God needs you and me - and Christians everywhere - to be His prophets. Prophets in the Biblical sense typically arise at a time when society has stopped listening to what God says. Biblical prophets speak “on behalf of God”. They do not tell others what will happen; they tell them what should happen. They tell others what God wants and what God says. God desperately needs you and me to speak on His behalf, to tell others what God wants for us. God needs you and me to stand up and be counted on the values of the Gospel. God needs you and me to tell others that God wants peace, not war; life, not death; love, not hate; concern for the other, not preoccupation with self; freedom, not license; truth, not political correctness; justice for all, not discrimination.

In the words of St. Francis de Sales, God needs us to “often speak of God in familiar conversation with our...friends and neighbors.” ( Introduction to the Devout Life, Part III, Chapter.26) And “if the world holds us to be fools,” because we are behaving like prophets, “let us hold the world to be mad.” (Ibid, Part IV 4, Chapter 1)

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(September 27, 2016: Vincent de Paul, Priest and Founder)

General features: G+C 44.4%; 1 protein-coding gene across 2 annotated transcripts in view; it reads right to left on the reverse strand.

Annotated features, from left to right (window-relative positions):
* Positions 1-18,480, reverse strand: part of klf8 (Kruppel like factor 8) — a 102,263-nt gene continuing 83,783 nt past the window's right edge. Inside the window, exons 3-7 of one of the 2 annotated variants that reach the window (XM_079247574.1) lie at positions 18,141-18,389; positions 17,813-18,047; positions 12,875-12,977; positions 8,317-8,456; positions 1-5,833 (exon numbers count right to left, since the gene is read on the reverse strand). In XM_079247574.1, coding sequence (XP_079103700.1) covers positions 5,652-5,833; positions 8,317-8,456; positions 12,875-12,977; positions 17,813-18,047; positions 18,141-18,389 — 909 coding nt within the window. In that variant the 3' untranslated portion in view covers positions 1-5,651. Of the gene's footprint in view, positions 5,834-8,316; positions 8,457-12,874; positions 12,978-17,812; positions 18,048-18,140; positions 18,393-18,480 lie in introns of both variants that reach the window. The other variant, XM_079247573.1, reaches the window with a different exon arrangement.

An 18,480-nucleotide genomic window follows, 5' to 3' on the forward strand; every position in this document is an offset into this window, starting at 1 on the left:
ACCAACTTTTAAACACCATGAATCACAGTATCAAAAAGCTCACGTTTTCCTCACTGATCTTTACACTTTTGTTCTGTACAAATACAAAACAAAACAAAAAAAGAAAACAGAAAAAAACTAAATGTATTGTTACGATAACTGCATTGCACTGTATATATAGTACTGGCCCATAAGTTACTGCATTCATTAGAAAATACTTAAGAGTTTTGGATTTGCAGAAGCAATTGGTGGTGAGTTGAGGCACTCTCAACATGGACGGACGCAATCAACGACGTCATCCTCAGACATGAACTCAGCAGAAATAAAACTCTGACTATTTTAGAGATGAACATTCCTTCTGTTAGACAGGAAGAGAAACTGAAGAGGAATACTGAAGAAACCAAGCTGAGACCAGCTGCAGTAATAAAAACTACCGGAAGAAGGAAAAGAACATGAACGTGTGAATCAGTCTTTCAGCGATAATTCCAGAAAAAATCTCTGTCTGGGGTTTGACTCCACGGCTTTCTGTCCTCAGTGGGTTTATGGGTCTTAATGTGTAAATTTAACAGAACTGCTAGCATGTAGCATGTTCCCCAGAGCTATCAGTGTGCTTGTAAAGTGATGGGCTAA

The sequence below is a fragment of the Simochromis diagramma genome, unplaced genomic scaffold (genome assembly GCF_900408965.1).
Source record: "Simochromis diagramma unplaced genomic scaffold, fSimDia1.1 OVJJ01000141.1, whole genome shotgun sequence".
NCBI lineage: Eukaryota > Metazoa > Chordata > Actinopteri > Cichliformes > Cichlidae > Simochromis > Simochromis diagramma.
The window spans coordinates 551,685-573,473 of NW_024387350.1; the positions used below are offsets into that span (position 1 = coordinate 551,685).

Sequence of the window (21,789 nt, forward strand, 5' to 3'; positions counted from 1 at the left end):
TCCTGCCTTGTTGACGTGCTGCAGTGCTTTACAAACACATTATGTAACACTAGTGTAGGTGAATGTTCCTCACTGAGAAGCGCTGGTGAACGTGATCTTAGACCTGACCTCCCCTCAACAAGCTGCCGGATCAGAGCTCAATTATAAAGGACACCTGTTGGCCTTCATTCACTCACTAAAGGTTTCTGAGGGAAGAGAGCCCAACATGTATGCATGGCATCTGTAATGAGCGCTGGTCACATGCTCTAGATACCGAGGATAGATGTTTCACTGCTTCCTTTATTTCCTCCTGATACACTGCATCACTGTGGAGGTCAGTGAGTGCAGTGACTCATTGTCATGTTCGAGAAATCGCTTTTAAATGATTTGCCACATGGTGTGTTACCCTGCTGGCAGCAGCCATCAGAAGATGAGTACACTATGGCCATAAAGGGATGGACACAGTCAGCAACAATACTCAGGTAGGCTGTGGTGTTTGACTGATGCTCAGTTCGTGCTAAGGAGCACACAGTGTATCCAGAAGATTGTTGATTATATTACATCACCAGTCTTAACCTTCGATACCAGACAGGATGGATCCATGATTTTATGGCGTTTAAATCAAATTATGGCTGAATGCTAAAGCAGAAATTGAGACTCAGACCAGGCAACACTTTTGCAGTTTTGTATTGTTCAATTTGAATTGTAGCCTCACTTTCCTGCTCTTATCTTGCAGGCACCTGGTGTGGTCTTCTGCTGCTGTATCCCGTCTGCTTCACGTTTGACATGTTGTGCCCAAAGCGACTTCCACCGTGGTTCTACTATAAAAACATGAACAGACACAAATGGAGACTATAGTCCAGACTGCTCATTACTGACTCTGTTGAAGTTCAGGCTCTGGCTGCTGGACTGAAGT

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Today we celebrate the life and legacy of St. Vincent de Paul. In his book entitled This Saint’s for You, Thomas J. Craughwell wrote:

“Vincent de Paul’s…temperament was such that he could never turn away from a person in need, no matter what the need was. The list of troubles he sought to alleviate is astounding. He brought food and medicine to penniless sick people, comforted convicts condemned to row the galleys, and sheltered orphans, the elderly and soldiers incapacitated by war wounds. He opened hospitals, took in abandoned babies and taught catechism to children. He founded an order of nuns (the Daughters of Charity) to serve the poor and another for priests to teach and encourage religious devotion among the urban poor and country peasants. In time, the Vincentians’ (as they came to be called) method for educating people in the faith was adopted by many bishops for use in their own seminaries.” (This Saint’s for You, p. 108)